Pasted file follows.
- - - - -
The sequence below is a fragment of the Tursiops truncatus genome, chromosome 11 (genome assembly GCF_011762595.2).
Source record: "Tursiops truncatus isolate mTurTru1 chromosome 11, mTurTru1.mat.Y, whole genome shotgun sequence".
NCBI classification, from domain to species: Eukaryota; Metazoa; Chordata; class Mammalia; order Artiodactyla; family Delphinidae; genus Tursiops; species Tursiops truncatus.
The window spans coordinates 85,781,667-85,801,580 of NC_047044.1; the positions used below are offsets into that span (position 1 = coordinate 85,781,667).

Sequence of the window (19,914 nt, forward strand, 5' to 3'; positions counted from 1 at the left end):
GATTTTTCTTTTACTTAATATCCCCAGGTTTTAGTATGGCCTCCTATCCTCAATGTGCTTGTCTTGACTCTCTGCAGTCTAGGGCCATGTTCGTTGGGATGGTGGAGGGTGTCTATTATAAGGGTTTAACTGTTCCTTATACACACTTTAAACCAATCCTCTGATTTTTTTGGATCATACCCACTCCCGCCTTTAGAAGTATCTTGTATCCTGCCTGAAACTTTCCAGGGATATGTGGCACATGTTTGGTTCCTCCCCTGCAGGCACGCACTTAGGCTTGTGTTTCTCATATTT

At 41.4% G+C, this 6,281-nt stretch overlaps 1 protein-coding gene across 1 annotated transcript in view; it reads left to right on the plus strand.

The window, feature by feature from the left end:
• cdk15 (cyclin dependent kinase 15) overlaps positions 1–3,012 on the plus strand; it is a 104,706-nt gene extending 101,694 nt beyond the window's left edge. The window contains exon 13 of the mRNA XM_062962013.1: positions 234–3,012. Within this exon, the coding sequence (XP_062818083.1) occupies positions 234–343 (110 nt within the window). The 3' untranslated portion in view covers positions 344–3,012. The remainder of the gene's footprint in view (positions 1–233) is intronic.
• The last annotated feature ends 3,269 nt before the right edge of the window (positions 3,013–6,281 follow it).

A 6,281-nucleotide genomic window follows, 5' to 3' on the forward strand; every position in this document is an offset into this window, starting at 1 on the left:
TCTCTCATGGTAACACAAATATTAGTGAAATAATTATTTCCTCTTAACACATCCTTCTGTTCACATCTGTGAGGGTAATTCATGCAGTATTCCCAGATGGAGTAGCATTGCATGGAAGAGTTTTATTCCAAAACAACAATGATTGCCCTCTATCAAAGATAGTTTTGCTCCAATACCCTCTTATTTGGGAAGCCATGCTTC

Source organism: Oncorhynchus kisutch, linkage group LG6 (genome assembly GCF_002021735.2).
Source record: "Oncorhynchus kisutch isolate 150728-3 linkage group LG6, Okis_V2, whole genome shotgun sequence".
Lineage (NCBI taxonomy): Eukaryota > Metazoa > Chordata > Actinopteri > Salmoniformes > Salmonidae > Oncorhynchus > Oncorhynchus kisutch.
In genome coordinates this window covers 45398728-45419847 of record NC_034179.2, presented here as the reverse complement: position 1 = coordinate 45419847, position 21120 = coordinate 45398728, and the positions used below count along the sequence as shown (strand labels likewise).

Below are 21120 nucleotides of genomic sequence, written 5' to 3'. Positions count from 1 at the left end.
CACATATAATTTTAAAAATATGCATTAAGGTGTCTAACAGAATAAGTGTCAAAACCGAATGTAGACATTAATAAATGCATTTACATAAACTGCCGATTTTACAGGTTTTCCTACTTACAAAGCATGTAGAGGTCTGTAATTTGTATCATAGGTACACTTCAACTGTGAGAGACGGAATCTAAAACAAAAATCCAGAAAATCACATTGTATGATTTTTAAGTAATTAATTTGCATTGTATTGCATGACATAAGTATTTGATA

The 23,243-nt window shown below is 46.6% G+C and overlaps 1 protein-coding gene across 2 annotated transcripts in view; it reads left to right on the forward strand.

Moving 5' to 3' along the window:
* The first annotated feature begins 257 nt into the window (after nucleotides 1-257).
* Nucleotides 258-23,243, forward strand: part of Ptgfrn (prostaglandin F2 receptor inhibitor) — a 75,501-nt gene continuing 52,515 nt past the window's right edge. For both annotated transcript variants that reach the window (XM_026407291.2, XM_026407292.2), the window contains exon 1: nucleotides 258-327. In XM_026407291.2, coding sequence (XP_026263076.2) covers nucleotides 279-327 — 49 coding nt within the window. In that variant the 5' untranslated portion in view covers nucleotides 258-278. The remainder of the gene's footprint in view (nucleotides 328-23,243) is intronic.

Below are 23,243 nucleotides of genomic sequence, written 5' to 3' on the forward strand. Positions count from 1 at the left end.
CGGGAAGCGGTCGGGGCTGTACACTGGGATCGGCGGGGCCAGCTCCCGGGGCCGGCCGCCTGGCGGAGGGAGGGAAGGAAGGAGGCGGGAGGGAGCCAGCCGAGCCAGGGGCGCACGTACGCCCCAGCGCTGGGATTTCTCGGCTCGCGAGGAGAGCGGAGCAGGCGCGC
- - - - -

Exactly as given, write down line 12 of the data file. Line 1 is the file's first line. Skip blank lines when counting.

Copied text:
TCTCTCATGGTAACACAAATATTAGTGAAATAATTATTTCCTCTTAACACATCCTTCTGTTCACATCTGTGAGGGTAATTCATGCAGTATTCCCAGATGGAGTAGCATTGCATGGAAGAGTTTTATTCCAAAACAACAATGATTGCCCTCTATCAAAGATAGTTTTGCTCCAATACCCTCTTATTTGGGAAGCCATGCTTC